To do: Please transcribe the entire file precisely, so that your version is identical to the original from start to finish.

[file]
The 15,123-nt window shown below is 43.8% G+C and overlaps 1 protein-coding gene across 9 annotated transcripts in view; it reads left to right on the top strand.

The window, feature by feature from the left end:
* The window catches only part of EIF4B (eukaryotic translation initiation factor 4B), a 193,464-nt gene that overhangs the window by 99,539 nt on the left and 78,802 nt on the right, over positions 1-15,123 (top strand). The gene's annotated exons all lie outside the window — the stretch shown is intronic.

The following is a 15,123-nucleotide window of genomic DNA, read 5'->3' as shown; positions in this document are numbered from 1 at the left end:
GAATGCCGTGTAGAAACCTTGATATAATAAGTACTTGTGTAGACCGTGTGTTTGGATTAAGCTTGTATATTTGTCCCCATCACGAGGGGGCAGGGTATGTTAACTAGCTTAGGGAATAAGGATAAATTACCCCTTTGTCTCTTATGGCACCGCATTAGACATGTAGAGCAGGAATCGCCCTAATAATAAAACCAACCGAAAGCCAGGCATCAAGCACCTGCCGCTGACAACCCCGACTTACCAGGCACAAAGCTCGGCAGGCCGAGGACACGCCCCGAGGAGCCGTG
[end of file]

The 15,123-nt window shown below is 43.8% G+C and overlaps 1 protein-coding gene across 9 annotated transcripts in view; it reads left to right on the top strand.

The window, feature by feature from the left end:
* The window catches only part of EIF4B (eukaryotic translation initiation factor 4B), a 193,464-nt gene that overhangs the window by 99,539 nt on the left and 78,802 nt on the right, over positions 1-15,123 (top strand). The gene's annotated exons all lie outside the window — the stretch shown is intronic.

The following is a 15,123-nucleotide window of genomic DNA, read 5'->3' as shown; positions in this document are numbered from 1 at the left end:
GAATGCCGTGTAGAAACCTTGATATAATAAGTACTTGTGTAGACCGTGTGTTTGGATTAAGCTTGTATATTTGTCCCCATCACGAGGGGGCAGGGTATGTTAACTAGCTTAGGGAATAAGGATAAATTACCCCTTTGTCTCTTATGGCACCGCATTAGACATGTAGAGCAGGAATCGCCCTAATAATAAAACCAACCGAAAGCCAGGCATCAAGCACCTGCCGCTGACAACCCCGACTTACCAGGCACAAAGCTCGGCAGGCCGAGGACACGCCCCGAGGAGCCGTG